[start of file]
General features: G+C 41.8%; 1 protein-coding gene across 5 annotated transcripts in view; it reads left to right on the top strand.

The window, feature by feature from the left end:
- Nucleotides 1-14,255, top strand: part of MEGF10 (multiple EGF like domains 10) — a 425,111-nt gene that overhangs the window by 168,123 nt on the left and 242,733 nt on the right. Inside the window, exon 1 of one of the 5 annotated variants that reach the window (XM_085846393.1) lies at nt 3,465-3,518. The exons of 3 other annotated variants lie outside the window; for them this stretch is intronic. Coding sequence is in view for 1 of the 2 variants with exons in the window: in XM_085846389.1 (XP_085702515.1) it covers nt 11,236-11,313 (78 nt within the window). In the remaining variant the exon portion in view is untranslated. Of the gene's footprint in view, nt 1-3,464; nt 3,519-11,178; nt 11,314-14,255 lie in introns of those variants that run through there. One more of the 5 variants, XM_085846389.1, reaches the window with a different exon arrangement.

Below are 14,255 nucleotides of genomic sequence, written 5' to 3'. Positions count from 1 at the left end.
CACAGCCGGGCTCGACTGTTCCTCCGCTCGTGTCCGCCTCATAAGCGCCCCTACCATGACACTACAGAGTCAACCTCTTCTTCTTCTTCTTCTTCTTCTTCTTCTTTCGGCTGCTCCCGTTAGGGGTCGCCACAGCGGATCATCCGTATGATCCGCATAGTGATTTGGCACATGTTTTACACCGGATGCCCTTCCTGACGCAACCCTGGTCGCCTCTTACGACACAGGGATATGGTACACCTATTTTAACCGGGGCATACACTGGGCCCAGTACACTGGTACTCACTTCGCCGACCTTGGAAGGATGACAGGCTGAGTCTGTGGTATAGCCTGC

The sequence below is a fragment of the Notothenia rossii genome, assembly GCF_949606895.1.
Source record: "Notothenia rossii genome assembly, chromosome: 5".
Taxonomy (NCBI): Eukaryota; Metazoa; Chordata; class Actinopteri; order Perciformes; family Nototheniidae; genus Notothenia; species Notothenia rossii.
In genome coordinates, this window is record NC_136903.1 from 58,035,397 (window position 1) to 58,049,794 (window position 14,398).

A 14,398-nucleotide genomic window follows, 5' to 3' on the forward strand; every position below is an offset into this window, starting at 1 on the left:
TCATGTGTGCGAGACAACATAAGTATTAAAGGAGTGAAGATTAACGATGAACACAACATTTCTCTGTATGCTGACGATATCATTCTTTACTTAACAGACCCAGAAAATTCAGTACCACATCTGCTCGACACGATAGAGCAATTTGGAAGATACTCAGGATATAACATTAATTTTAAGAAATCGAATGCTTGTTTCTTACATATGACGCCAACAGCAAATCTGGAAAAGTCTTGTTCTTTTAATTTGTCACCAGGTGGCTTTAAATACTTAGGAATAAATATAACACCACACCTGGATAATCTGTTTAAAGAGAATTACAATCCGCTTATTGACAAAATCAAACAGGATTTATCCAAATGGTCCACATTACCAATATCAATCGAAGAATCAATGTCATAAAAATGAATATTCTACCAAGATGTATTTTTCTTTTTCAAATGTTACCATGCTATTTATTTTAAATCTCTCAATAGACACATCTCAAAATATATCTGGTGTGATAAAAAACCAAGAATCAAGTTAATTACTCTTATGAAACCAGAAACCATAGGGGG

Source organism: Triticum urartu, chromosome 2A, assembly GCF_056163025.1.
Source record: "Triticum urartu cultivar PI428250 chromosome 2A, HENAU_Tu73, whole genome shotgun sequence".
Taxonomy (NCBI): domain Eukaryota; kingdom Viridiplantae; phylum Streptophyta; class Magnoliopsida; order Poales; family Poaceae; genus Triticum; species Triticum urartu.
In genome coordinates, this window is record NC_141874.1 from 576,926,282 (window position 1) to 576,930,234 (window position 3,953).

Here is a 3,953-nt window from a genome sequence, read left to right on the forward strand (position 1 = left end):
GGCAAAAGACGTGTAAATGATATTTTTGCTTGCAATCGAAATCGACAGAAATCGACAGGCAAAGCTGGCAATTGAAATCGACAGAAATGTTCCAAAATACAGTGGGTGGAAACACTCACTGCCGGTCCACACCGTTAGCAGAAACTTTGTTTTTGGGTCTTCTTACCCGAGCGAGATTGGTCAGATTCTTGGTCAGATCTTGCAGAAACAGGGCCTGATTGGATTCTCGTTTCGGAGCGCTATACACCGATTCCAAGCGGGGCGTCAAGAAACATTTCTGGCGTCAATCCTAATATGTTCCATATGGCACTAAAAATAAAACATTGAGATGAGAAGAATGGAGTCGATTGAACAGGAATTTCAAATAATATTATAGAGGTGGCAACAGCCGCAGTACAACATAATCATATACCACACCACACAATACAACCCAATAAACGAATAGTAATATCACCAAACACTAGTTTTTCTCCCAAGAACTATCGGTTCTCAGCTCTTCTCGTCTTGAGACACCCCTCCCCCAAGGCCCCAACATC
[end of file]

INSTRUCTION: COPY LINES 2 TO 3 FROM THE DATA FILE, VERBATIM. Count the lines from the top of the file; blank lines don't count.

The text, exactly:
The window, feature by feature from the left end:
- Nucleotides 1-14,255, top strand: part of MEGF10 (multiple EGF like domains 10) — a 425,111-nt gene that overhangs the window by 168,123 nt on the left and 242,733 nt on the right. Inside the window, exon 1 of one of the 5 annotated variants that reach the window (XM_085846393.1) lies at nt 3,465-3,518. The exons of 3 other annotated variants lie outside the window; for them this stretch is intronic. Coding sequence is in view for 1 of the 2 variants with exons in the window: in XM_085846389.1 (XP_085702515.1) it covers nt 11,236-11,313 (78 nt within the window). In the remaining variant the exon portion in view is untranslated. Of the gene's footprint in view, nt 1-3,464; nt 3,519-11,178; nt 11,314-14,255 lie in introns of those variants that run through there. One more of the 5 variants, XM_085846389.1, reaches the window with a different exon arrangement.